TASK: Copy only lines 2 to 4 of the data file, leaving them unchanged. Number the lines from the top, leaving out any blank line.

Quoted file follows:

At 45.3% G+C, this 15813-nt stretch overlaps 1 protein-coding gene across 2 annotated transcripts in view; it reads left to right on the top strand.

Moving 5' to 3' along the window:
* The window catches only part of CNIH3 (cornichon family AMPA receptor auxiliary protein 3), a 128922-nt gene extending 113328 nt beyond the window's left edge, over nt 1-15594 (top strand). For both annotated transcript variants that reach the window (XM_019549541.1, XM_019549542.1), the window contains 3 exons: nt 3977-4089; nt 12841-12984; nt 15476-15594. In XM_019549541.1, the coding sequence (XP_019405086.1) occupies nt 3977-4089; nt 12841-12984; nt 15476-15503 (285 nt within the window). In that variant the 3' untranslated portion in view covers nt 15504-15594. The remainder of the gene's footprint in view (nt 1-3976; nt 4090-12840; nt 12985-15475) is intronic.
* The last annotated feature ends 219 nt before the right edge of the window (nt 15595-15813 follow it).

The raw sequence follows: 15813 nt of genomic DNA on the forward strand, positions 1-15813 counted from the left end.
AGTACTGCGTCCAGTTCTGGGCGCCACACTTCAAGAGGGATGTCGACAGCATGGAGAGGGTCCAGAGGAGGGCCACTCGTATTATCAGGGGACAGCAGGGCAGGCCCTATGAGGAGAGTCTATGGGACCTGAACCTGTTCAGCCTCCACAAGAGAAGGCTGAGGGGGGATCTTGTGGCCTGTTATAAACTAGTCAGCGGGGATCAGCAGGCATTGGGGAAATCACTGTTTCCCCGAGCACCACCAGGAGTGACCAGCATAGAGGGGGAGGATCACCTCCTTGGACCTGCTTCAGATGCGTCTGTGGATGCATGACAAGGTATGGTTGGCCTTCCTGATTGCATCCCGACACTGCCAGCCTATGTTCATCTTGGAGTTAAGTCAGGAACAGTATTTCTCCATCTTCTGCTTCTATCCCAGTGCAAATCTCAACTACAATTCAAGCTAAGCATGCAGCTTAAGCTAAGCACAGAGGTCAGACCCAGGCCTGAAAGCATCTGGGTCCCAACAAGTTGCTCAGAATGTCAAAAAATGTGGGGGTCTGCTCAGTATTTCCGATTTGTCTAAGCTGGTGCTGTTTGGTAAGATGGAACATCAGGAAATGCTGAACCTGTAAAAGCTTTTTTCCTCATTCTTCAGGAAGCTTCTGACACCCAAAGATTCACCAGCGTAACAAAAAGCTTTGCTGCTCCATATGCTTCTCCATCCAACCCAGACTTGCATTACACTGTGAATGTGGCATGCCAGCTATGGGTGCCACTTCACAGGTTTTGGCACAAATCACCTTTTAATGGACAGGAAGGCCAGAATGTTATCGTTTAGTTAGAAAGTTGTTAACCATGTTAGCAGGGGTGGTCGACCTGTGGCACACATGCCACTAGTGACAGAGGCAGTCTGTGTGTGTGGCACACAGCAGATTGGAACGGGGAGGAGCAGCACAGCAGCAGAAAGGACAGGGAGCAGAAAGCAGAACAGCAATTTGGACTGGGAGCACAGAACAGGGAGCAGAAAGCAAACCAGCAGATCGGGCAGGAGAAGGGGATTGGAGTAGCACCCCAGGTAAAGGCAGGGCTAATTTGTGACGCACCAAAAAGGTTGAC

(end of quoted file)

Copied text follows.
Moving 5' to 3' along the window:
* The window catches only part of CNIH3 (cornichon family AMPA receptor auxiliary protein 3), a 128922-nt gene extending 113328 nt beyond the window's left edge, over nt 1-15594 (top strand). For both annotated transcript variants that reach the window (XM_019549541.1, XM_019549542.1), the window contains 3 exons: nt 3977-4089; nt 12841-12984; nt 15476-15594. In XM_019549541.1, the coding sequence (XP_019405086.1) occupies nt 3977-4089; nt 12841-12984; nt 15476-15503 (285 nt within the window). In that variant the 3' untranslated portion in view covers nt 15504-15594. The remainder of the gene's footprint in view (nt 1-3976; nt 4090-12840; nt 12985-15475) is intronic.
* The last annotated feature ends 219 nt before the right edge of the window (nt 15595-15813 follow it).